That's all I can remember; a short story that begins with an astronaut in a landing party dropping a candy or crisp wrapper on the planet's or moon's surface. Unknown to them, there is life on the planet in the form of slime or ooze in a puddle on the ground, that is able to detect available phosphorus - which is low in natural abundance - in the residue on the wrapper. I am pretty sure that it is fairly old - possibly Bradbury?
As mentioned in the comments below, I seem to remember that at the last second, an astronaut picks up the candy wrapper before the party leaves, and ultimately the slime doesn't get the phosphorus after all - an anticlimax from the slime's perspective.
edit: Today's Phys.org article Paucity of phosphorus hints at precarious path for extraterrestrial life reminded me of this question. This gives additional background to the importance of phosphorous in the plot of the short story I'm looking to identify so I've included this excerpt.
Work by Cardiff University astronomers suggests there may be a cosmic lack of a chemical element essential to life. Dr. Jane Greaves and Dr. Phil Cigan will present their results at the European Week of Astronomy and Space Science in Liverpool.
Greaves has been searching for phosphorus in the universe, because of its link to life on Earth. If this element—with the chemical code P—is lacking in other parts of the cosmos, then it could be difficult for extra-terrestrial life to exist.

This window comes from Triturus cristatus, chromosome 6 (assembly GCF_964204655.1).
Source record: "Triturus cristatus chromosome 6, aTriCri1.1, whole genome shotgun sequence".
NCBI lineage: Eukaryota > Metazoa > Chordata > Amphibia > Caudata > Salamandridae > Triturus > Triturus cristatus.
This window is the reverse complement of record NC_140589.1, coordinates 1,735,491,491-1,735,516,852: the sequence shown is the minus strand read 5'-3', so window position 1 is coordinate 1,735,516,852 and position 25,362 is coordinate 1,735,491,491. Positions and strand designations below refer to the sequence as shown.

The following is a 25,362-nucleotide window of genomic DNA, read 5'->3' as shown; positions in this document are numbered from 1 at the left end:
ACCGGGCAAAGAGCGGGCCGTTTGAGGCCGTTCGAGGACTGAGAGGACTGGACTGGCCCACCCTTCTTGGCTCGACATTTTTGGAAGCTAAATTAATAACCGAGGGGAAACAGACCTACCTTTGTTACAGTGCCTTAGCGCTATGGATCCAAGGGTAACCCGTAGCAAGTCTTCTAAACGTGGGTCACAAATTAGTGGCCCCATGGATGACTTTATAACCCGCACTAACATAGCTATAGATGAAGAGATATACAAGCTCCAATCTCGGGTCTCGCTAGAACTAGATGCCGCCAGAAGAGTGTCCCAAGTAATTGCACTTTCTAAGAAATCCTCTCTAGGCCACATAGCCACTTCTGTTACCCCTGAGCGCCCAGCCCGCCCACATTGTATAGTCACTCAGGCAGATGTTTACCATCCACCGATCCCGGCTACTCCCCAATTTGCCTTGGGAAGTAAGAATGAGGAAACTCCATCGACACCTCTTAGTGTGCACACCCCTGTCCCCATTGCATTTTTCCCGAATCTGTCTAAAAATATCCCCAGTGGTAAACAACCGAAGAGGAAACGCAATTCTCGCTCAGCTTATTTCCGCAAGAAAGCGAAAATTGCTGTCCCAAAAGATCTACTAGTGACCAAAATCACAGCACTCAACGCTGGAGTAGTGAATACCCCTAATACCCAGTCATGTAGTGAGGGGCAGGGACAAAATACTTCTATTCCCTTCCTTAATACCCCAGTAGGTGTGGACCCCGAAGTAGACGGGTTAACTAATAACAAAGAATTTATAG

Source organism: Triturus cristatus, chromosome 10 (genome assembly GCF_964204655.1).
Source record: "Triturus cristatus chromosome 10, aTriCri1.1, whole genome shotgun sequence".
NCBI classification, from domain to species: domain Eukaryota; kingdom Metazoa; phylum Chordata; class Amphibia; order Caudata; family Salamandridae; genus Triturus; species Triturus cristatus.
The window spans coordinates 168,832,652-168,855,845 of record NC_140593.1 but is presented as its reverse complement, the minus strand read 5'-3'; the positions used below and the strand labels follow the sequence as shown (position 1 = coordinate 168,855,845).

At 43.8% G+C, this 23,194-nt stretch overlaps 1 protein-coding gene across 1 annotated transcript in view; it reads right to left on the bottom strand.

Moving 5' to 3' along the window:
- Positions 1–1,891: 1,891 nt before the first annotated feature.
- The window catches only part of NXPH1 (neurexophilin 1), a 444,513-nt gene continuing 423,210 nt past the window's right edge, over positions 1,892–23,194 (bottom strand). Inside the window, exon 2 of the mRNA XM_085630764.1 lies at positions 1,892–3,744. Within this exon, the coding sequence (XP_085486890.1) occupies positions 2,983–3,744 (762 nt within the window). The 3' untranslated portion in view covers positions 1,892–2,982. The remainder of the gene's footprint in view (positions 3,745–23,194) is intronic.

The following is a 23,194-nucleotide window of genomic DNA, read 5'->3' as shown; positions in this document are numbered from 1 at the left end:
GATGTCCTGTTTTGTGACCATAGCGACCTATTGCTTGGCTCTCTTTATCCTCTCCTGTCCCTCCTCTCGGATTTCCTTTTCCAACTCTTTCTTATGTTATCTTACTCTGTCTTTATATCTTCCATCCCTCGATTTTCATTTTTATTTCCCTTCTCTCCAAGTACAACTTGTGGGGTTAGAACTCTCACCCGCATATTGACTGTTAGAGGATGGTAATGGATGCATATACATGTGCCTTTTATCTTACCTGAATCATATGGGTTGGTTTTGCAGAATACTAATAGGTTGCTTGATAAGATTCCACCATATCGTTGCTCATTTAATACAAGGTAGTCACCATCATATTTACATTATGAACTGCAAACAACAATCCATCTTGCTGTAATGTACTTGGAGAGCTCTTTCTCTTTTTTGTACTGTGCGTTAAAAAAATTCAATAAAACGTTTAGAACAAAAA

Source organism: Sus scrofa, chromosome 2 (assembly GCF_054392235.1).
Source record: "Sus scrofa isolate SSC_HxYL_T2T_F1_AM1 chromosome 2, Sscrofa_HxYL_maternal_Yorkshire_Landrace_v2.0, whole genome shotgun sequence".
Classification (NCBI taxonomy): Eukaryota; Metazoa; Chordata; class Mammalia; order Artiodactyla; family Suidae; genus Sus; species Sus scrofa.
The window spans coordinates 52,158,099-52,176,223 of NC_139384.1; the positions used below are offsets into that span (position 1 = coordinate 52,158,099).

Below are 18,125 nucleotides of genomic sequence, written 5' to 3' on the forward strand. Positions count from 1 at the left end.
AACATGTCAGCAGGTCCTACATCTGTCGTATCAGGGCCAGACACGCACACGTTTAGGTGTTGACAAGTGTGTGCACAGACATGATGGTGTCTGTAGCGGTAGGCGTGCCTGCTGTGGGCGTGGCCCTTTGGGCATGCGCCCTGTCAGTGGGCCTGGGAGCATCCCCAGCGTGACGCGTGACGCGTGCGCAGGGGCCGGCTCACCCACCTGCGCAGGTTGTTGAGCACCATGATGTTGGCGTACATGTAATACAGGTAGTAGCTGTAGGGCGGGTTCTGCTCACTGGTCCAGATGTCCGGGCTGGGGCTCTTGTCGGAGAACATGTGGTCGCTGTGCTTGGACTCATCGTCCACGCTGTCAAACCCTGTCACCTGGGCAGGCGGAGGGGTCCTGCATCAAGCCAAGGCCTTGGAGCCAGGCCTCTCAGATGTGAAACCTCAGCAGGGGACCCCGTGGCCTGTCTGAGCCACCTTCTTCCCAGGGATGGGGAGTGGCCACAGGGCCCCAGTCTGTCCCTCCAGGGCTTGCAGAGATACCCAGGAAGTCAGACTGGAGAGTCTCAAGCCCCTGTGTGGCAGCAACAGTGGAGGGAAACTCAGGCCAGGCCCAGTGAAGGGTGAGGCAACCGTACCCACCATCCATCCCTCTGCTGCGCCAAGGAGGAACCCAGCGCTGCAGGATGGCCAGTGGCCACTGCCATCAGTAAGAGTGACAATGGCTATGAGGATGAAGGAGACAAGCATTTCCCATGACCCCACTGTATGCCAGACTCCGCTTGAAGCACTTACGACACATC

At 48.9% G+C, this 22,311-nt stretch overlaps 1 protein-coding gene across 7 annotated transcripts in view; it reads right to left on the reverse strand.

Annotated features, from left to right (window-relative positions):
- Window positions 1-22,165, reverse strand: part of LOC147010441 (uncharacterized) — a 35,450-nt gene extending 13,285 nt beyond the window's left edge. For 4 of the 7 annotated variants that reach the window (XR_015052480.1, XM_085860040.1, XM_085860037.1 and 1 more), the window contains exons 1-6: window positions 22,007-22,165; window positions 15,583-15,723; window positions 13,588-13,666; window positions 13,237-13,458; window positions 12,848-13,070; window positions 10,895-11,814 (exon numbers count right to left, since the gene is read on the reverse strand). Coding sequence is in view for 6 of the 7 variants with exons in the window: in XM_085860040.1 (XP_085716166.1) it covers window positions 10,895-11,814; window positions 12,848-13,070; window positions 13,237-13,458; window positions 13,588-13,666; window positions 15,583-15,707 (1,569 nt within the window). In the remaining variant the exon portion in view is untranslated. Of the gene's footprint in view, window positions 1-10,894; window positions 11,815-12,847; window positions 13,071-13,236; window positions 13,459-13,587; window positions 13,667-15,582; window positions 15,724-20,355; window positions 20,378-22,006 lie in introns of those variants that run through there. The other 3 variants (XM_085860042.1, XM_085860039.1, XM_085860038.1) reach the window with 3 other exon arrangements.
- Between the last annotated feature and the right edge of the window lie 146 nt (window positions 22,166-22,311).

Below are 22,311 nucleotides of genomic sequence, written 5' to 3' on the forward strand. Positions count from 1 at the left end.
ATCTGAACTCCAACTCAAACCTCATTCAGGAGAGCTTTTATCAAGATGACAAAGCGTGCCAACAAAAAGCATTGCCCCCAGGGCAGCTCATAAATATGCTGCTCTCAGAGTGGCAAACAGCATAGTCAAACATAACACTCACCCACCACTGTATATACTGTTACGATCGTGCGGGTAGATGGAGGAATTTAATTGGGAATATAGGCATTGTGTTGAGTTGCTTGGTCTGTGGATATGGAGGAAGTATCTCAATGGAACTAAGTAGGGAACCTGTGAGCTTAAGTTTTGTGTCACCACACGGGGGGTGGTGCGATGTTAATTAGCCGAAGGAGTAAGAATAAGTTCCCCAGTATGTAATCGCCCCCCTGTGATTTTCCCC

She explains: "Phosphorus is one of just six chemical elements on which Earth organisms depend, and it is crucial to the compound adenosine triphosphate (ATP), which cells use to store and transfer energy. Astronomers have just started to pay attention to the cosmic origins of phosphorus and found quite a few surprises. In particular, P is created in supernovae—the explosions of massive stars—but the amounts seen so far don't match our computer models. I wondered what the implications were for life on other planets if unpredictable amounts of P are spat out into space and later used in the construction of new planets."
The preliminary results suggest that material blown out into space could vary dramatically in chemical composition. Greaves remarks: "The route to carrying phosphorus into new-born planets looks rather precarious. We already think that only a few phosphorus-bearing minerals that came to the Earth—probably in meteorites—were reactive enough to get involved in making proto-biomolecules.
'If phosphorus is sourced from supernovae, and then travels across space in meteoritic rocks, I'm wondering if a young planet could find itself lacking in reactive phosphorus because of where it was born? That is, it started off near the wrong kind of supernova? In that case, life might really struggle to get started out of phosphorus-poor chemistry, on another world otherwise similar to our own."
The researchers now plan to continue their search, to establish whether other supernova remnants also lack phosphorus, and whether this element, so important for complex life, is rarer than we thought.